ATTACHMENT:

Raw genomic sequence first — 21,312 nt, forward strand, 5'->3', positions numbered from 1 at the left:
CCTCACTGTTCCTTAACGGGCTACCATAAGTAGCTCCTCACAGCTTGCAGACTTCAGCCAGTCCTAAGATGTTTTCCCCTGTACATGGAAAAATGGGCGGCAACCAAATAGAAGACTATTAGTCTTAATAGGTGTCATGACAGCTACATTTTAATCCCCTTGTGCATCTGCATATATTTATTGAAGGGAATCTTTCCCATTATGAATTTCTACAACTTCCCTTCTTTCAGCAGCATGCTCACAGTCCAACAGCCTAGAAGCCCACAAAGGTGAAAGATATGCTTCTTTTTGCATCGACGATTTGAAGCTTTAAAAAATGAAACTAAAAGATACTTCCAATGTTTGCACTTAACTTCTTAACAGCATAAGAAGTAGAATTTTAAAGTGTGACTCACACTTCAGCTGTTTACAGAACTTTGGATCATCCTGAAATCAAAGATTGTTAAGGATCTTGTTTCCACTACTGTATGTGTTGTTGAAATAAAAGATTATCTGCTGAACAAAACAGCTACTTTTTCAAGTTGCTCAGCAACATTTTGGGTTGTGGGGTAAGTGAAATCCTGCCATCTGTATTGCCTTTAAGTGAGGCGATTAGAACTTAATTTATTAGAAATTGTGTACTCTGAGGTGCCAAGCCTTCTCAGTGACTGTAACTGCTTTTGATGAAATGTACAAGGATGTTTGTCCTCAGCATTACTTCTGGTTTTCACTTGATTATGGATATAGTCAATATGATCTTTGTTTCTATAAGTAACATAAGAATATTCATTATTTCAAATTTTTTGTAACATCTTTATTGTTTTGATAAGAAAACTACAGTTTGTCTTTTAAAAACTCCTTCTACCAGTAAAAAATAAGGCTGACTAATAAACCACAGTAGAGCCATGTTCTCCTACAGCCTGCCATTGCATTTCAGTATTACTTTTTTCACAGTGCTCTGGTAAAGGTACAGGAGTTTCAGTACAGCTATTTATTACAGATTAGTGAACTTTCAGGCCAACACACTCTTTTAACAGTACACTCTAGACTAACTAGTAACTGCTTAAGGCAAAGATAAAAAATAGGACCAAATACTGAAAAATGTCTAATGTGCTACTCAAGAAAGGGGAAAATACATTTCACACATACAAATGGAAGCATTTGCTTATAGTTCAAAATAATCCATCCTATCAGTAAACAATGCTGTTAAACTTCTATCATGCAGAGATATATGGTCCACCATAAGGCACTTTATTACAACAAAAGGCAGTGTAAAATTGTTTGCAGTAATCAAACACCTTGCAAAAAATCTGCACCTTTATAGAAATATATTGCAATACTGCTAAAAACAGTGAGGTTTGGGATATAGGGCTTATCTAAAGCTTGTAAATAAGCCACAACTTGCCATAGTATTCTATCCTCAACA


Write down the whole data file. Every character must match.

Raw genomic sequence first — 21,312 nt, forward strand, 5'->3', positions numbered from 1 at the left:
CCTCACTGTTCCTTAACGGGCTACCATAAGTAGCTCCTCACAGCTTGCAGACTTCAGCCAGTCCTAAGATGTTTTCCCCTGTACATGGAAAAATGGGCGGCAACCAAATAGAAGACTATTAGTCTTAATAGGTGTCATGACAGCTACATTTTAATCCCCTTGTGCATCTGCATATATTTATTGAAGGGAATCTTTCCCATTATGAATTTCTACAACTTCCCTTCTTTCAGCAGCATGCTCACAGTCCAACAGCCTAGAAGCCCACAAAGGTGAAAGATATGCTTCTTTTTGCATCGACGATTTGAAGCTTTAAAAAATGAAACTAAAAGATACTTCCAATGTTTGCACTTAACTTCTTAACAGCATAAGAAGTAGAATTTTAAAGTGTGACTCACACTTCAGCTGTTTACAGAACTTTGGATCATCCTGAAATCAAAGATTGTTAAGGATCTTGTTTCCACTACTGTATGTGTTGTTGAAATAAAAGATTATCTGCTGAACAAAACAGCTACTTTTTCAAGTTGCTCAGCAACATTTTGGGTTGTGGGGTAAGTGAAATCCTGCCATCTGTATTGCCTTTAAGTGAGGCGATTAGAACTTAATTTATTAGAAATTGTGTACTCTGAGGTGCCAAGCCTTCTCAGTGACTGTAACTGCTTTTGATGAAATGTACAAGGATGTTTGTCCTCAGCATTACTTCTGGTTTTCACTTGATTATGGATATAGTCAATATGATCTTTGTTTCTATAAGTAACATAAGAATATTCATTATTTCAAATTTTTTGTAACATCTTTATTGTTTTGATAAGAAAACTACAGTTTGTCTTTTAAAAACTCCTTCTACCAGTAAAAAATAAGGCTGACTAATAAACCACAGTAGAGCCATGTTCTCCTACAGCCTGCCATTGCATTTCAGTATTACTTTTTTCACAGTGCTCTGGTAAAGGTACAGGAGTTTCAGTACAGCTATTTATTACAGATTAGTGAACTTTCAGGCCAACACACTCTTTTAACAGTACACTCTAGACTAACTAGTAACTGCTTAAGGCAAAGATAAAAAATAGGACCAAATACTGAAAAATGTCTAATGTGCTACTCAAGAAAGGGGAAAATACATTTCACACATACAAATGGAAGCATTTGCTTATAGTTCAAAATAATCCATCCTATCAGTAAACAATGCTGTTAAACTTCTATCATGCAGAGATATATGGTCCACCATAAGGCACTTTATTACAACAAAAGGCAGTGTAAAATTGTTTGCAGTAATCAAACACCTTGCAAAAAATCTGCACCTTTATAGAAATATATTGCAATACTGCTAAAAACAGTGAGGTTTGGGATATAGGGCTTATCTAAAGCTTGTAAATAAGCCACAACTTGCCATAGTATTCTATCCTCAACA